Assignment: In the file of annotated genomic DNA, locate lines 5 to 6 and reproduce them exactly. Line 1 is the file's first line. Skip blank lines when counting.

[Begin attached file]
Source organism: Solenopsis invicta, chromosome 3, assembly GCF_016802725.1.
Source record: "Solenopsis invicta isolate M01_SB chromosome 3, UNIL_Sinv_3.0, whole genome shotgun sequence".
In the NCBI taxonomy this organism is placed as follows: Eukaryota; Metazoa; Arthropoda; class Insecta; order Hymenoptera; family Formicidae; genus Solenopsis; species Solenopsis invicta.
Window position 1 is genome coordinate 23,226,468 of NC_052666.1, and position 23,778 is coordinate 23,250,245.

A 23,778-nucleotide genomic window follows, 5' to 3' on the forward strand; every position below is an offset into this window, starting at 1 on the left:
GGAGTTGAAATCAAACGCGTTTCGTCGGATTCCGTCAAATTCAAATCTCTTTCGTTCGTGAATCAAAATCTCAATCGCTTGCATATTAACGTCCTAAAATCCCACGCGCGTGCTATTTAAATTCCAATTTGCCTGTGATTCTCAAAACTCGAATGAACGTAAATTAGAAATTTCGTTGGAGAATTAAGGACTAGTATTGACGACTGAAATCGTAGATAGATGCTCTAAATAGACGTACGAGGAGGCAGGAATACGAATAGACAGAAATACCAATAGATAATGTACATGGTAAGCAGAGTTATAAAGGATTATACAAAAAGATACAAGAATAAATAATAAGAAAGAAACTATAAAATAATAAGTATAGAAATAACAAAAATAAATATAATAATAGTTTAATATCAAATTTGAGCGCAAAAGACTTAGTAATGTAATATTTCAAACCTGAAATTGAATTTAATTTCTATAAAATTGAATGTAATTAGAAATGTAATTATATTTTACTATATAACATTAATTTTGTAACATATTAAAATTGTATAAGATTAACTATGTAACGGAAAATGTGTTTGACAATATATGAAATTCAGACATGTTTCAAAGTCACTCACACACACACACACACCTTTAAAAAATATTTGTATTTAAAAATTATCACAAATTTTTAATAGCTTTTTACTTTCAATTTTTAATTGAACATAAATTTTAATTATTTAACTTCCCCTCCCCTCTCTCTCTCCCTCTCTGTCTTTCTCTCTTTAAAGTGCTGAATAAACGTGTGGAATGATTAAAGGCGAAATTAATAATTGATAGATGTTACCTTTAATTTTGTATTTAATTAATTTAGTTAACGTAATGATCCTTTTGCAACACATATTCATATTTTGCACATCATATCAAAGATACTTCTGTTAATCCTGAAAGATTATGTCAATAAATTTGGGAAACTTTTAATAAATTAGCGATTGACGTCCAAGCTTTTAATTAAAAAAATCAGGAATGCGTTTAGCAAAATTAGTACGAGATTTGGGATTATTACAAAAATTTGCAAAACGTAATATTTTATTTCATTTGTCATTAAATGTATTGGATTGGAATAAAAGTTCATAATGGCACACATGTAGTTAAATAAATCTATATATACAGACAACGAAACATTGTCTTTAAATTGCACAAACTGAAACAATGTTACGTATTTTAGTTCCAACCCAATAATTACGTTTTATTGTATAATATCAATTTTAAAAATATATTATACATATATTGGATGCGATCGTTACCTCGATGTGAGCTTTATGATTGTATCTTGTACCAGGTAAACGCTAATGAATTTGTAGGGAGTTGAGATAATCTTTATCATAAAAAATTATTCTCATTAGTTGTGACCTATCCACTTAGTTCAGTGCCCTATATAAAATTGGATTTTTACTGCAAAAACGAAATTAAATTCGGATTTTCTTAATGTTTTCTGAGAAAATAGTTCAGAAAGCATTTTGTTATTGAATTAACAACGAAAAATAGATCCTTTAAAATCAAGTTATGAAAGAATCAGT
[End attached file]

A 23,778-nucleotide genomic window follows, 5' to 3' on the forward strand; every position below is an offset into this window, starting at 1 on the left:
GGAGTTGAAATCAAACGCGTTTCGTCGGATTCCGTCAAATTCAAATCTCTTTCGTTCGTGAATCAAAATCTCAATCGCTTGCATATTAACGTCCTAAAATCCCACGCGCGTGCTATTTAAATTCCAATTTGCCTGTGATTCTCAAAACTCGAATGAACGTAAATTAGAAATTTCGTTGGAGAATTAAGGACTAGTATTGACGACTGAAATCGTAGATAGATGCTCTAAATAGACGTACGAGGAGGCAGGAATACGAATAGACAGAAATACCAATAGATAATGTACATGGTAAGCAGAGTTATAAAGGATTATACAAAAAGATACAAGAATAAATAATAAGAAAGAAACTATAAAATAATAAGTATAGAAATAACAAAAATAAATATAATAATAGTTTAATATCAAATTTGAGCGCAAAAGACTTAGTAATGTAATATTTCAAACCTGAAATTGAATTTAATTTCTATAAAATTGAATGTAATTAGAAATGTAATTATATTTTACTATATAACATTAATTTTGTAACATATTAAAATTGTATAAGATTAACTATGTAACGGAAAATGTGTTTGACAATATATGAAATTCAGACATGTTTCAAAGTCACTCACACACACACACACACCTTTAAAAAATATTTGTATTTAAAAATTATCACAAATTTTTAATAGCTTTTTACTTTCAATTTTTAATTGAACATAAATTTTAATTATTTAACTTCCCCTCCCCTCTCTCTCTCCCTCTCTGTCTTTCTCTCTTTAAAGTGCTGAATAAACGTGTGGAATGATTAAAGGCGAAATTAATAATTGATAGATGTTACCTTTAATTTTGTATTTAATTAATTTAGTTAACGTAATGATCCTTTTGCAACACATATTCATATTTTGCACATCATATCAAAGATACTTCTGTTAATCCTGAAAGATTATGTCAATAAATTTGGGAAACTTTTAATAAATTAGCGATTGACGTCCAAGCTTTTAATTAAAAAAATCAGGAATGCGTTTAGCAAAATTAGTACGAGATTTGGGATTATTACAAAAATTTGCAAAACGTAATATTTTATTTCATTTGTCATTAAATGTATTGGATTGGAATAAAAGTTCATAATGGCACACATGTAGTTAAATAAATCTATATATACAGACAACGAAACATTGTCTTTAAATTGCACAAACTGAAACAATGTTACGTATTTTAGTTCCAACCCAATAATTACGTTTTATTGTATAATATCAATTTTAAAAATATATTATACATATATTGGATGCGATCGTTACCTCGATGTGAGCTTTATGATTGTATCTTGTACCAGGTAAACGCTAATGAATTTGTAGGGAGTTGAGATAATCTTTATCATAAAAAATTATTCTCATTAGTTGTGACCTATCCACTTAGTTCAGTGCCCTATATAAAATTGGATTTTTACTGCAAAAACGAAATTAAATTCGGATTTTCTTAATGTTTTCTGAGAAAATAGTTCAGAAAGCATTTTGTTATTGAATTAACAACGAAAAATAGATCCTTTAAAATCAAGTTATGAAAGAATCAGT